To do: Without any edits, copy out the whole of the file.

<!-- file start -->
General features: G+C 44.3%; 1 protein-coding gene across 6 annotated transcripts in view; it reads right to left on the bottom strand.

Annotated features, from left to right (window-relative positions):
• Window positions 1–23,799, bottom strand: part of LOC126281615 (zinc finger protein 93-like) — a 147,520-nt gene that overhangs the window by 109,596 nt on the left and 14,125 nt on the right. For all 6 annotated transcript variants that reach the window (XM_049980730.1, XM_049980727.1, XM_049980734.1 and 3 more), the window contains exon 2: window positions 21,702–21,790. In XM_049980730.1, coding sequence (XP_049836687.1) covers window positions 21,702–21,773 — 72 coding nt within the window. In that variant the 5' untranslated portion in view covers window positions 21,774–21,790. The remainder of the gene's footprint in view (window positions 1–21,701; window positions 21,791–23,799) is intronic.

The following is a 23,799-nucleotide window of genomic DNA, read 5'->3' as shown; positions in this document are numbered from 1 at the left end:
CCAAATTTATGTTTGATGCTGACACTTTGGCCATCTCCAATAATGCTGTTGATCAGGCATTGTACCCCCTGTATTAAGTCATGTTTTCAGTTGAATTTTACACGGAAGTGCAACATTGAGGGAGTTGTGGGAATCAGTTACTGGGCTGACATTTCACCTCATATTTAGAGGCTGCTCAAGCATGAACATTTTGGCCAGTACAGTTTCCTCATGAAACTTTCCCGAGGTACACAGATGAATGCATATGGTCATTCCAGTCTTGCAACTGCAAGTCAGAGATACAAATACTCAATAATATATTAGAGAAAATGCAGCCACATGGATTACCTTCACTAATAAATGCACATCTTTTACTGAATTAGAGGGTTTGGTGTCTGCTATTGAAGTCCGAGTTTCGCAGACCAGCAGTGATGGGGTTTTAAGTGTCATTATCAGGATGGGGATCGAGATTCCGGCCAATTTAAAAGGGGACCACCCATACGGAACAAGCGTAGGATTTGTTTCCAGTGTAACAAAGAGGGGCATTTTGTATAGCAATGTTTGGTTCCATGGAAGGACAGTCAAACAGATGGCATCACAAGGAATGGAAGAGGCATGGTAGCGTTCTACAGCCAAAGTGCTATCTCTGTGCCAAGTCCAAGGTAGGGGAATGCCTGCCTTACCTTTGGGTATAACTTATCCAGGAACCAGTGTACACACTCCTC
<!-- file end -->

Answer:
General features: G+C 44.3%; 1 protein-coding gene across 6 annotated transcripts in view; it reads right to left on the bottom strand.

Annotated features, from left to right (window-relative positions):
• Window positions 1–23,799, bottom strand: part of LOC126281615 (zinc finger protein 93-like) — a 147,520-nt gene that overhangs the window by 109,596 nt on the left and 14,125 nt on the right. For all 6 annotated transcript variants that reach the window (XM_049980730.1, XM_049980727.1, XM_049980734.1 and 3 more), the window contains exon 2: window positions 21,702–21,790. In XM_049980730.1, coding sequence (XP_049836687.1) covers window positions 21,702–21,773 — 72 coding nt within the window. In that variant the 5' untranslated portion in view covers window positions 21,774–21,790. The remainder of the gene's footprint in view (window positions 1–21,701; window positions 21,791–23,799) is intronic.

The following is a 23,799-nucleotide window of genomic DNA, read 5'->3' as shown; positions in this document are numbered from 1 at the left end:
CCAAATTTATGTTTGATGCTGACACTTTGGCCATCTCCAATAATGCTGTTGATCAGGCATTGTACCCCCTGTATTAAGTCATGTTTTCAGTTGAATTTTACACGGAAGTGCAACATTGAGGGAGTTGTGGGAATCAGTTACTGGGCTGACATTTCACCTCATATTTAGAGGCTGCTCAAGCATGAACATTTTGGCCAGTACAGTTTCCTCATGAAACTTTCCCGAGGTACACAGATGAATGCATATGGTCATTCCAGTCTTGCAACTGCAAGTCAGAGATACAAATACTCAATAATATATTAGAGAAAATGCAGCCACATGGATTACCTTCACTAATAAATGCACATCTTTTACTGAATTAGAGGGTTTGGTGTCTGCTATTGAAGTCCGAGTTTCGCAGACCAGCAGTGATGGGGTTTTAAGTGTCATTATCAGGATGGGGATCGAGATTCCGGCCAATTTAAAAGGGGACCACCCATACGGAACAAGCGTAGGATTTGTTTCCAGTGTAACAAAGAGGGGCATTTTGTATAGCAATGTTTGGTTCCATGGAAGGACAGTCAAACAGATGGCATCACAAGGAATGGAAGAGGCATGGTAGCGTTCTACAGCCAAAGTGCTATCTCTGTGCCAAGTCCAAGGTAGGGGAATGCCTGCCTTACCTTTGGGTATAACTTATCCAGGAACCAGTGTACACACTCCTC